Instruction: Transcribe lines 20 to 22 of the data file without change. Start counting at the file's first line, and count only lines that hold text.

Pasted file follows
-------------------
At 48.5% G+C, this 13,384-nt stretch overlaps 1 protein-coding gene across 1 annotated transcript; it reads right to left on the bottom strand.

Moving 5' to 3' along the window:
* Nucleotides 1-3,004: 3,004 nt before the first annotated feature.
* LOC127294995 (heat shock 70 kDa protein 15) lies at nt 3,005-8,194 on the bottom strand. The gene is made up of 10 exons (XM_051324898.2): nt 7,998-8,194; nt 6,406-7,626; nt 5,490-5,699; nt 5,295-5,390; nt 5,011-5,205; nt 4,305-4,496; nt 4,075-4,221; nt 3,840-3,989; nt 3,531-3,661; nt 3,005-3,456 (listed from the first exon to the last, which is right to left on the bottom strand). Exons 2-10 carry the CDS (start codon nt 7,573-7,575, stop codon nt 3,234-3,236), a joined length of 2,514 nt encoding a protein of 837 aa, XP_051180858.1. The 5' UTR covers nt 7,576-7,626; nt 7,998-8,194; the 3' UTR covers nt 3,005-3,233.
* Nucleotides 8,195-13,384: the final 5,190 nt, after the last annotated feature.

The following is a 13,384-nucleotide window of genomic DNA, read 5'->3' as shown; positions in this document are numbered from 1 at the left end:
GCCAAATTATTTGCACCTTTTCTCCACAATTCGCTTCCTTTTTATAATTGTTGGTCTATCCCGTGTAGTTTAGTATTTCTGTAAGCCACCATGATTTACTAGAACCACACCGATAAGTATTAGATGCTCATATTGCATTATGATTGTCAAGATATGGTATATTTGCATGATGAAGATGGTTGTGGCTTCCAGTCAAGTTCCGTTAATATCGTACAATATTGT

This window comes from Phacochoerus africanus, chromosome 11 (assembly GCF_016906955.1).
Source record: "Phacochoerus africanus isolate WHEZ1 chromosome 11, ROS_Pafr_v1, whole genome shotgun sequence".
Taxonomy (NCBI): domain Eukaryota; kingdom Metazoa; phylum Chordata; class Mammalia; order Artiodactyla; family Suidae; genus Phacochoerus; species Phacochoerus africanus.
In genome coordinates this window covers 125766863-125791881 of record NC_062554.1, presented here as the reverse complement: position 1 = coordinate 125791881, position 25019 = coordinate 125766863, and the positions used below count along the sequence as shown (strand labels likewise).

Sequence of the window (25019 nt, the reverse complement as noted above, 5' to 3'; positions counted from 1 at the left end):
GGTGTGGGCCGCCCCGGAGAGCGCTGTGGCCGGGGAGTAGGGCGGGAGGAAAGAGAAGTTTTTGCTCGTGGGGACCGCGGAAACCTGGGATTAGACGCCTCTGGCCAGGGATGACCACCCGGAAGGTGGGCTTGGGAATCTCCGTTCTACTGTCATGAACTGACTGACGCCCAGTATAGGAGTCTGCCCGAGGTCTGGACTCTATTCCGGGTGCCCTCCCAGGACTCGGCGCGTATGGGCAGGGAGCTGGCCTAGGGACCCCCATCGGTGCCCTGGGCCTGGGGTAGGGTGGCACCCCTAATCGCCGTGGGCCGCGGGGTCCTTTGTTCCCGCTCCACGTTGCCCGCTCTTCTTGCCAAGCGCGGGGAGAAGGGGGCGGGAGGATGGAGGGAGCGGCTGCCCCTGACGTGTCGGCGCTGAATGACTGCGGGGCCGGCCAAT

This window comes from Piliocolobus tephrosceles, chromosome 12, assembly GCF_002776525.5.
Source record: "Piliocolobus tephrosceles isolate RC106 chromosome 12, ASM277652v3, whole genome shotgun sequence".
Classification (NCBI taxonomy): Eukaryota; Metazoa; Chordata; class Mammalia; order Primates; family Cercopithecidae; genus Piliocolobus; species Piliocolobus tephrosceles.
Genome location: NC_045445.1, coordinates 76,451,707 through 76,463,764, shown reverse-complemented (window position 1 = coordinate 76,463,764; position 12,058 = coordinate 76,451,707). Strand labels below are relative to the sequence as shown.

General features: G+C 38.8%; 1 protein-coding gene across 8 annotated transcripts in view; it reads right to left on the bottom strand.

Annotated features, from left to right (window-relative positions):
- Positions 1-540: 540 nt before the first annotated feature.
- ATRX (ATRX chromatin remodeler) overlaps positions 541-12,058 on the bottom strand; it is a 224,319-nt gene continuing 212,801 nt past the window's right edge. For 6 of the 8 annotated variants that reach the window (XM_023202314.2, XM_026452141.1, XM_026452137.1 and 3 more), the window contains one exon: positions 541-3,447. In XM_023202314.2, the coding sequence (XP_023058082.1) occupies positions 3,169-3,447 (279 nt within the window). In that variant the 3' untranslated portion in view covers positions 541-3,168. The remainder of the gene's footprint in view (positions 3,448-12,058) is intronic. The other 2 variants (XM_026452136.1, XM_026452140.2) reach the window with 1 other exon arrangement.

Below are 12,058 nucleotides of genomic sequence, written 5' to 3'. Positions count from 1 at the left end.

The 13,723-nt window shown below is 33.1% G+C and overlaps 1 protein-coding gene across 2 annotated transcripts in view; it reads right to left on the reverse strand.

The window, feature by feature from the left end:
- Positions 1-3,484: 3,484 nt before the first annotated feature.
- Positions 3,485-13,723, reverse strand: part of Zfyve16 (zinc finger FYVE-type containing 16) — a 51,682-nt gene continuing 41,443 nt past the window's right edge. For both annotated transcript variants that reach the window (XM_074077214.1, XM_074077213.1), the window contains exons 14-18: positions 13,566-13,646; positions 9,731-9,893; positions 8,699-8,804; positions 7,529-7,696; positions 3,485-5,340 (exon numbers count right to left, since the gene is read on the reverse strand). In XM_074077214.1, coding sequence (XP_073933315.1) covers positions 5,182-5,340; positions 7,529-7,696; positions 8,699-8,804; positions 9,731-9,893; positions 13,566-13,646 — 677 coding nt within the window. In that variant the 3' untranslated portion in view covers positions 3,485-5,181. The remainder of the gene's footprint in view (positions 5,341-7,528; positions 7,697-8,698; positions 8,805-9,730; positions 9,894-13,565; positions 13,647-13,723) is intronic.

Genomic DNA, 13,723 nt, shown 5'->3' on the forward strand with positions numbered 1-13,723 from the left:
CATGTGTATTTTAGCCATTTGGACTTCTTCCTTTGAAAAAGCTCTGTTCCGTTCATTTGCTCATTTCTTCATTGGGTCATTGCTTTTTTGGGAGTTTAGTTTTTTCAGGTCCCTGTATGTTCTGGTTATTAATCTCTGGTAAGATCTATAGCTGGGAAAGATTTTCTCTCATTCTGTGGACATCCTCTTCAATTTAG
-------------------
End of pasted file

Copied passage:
- Positions 1-540: 540 nt before the first annotated feature.
- ATRX (ATRX chromatin remodeler) overlaps positions 541-12,058 on the bottom strand; it is a 224,319-nt gene continuing 212,801 nt past the window's right edge. For 6 of the 8 annotated variants that reach the window (XM_023202314.2, XM_026452141.1, XM_026452137.1 and 3 more), the window contains one exon: positions 541-3,447. In XM_023202314.2, the coding sequence (XP_023058082.1) occupies positions 3,169-3,447 (279 nt within the window). In that variant the 3' untranslated portion in view covers positions 541-3,168. The remainder of the gene's footprint in view (positions 3,448-12,058) is intronic. The other 2 variants (XM_026452136.1, XM_026452140.2) reach the window with 1 other exon arrangement.

Below are 12,058 nucleotides of genomic sequence, written 5' to 3'. Positions count from 1 at the left end.